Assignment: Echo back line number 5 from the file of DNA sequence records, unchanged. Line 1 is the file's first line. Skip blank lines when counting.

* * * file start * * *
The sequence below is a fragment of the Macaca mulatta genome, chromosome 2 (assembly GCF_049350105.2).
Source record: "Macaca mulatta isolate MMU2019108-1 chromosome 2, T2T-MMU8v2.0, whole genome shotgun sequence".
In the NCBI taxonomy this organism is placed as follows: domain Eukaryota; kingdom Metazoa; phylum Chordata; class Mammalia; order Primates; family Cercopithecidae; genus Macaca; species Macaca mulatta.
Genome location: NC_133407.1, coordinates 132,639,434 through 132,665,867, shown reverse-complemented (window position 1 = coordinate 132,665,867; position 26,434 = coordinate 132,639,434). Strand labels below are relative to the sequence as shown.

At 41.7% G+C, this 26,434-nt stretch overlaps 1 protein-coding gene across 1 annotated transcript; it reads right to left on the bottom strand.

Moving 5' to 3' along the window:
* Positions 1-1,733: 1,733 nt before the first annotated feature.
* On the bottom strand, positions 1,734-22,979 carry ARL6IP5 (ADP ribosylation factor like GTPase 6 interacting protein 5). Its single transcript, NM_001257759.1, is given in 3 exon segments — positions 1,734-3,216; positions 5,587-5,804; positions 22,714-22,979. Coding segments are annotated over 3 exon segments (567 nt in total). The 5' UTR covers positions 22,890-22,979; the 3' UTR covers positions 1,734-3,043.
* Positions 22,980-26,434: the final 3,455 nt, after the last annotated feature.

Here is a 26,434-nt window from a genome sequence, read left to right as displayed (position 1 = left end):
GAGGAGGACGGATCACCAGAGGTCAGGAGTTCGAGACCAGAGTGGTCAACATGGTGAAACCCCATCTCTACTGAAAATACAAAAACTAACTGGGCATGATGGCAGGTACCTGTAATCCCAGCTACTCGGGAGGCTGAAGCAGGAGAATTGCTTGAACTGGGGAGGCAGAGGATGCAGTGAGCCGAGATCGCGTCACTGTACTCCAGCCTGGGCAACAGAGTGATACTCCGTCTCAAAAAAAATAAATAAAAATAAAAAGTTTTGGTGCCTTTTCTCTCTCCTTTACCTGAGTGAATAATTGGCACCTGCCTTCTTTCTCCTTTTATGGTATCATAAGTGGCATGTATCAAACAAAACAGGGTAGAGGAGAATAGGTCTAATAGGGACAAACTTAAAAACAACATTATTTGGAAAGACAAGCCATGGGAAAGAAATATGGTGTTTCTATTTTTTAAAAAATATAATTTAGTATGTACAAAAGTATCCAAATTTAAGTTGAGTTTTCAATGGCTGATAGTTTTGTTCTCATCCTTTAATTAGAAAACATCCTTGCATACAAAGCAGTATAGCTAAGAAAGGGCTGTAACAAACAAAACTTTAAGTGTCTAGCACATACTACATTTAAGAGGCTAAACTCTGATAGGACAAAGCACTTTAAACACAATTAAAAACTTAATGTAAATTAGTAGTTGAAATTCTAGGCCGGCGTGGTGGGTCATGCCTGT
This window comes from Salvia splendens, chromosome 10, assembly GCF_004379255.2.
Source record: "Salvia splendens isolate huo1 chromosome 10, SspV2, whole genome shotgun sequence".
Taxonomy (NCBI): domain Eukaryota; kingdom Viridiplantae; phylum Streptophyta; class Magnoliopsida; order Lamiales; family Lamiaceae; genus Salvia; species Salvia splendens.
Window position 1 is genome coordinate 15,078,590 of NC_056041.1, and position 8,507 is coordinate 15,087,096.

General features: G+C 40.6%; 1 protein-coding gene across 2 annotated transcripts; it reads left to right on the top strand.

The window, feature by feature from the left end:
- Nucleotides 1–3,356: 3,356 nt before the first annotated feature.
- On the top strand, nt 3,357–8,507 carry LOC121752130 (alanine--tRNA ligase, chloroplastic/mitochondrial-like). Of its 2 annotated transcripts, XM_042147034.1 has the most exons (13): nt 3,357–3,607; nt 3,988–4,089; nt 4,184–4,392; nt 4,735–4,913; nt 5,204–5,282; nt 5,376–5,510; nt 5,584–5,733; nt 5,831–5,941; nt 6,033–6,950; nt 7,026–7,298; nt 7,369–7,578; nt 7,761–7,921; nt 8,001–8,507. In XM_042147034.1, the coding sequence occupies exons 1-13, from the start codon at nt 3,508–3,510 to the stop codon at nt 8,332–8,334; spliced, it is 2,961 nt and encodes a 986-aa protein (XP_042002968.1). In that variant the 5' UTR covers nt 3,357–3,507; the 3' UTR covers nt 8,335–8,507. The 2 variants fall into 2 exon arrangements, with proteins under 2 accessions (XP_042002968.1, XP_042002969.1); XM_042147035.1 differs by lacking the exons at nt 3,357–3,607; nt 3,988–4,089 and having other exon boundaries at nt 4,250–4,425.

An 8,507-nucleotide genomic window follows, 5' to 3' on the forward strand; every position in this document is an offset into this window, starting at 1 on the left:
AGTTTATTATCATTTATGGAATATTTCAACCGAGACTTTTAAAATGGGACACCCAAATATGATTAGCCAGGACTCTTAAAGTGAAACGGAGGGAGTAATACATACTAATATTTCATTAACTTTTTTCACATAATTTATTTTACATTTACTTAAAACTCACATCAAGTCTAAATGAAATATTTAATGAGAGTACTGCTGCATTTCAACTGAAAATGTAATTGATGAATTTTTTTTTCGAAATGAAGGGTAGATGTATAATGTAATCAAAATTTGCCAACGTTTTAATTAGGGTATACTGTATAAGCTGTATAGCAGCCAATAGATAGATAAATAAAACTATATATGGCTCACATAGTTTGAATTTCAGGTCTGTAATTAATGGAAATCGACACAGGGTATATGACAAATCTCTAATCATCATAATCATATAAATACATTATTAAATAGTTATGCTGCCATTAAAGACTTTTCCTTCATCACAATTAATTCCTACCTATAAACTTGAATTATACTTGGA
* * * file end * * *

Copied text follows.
At 41.7% G+C, this 26,434-nt stretch overlaps 1 protein-coding gene across 1 annotated transcript; it reads right to left on the bottom strand.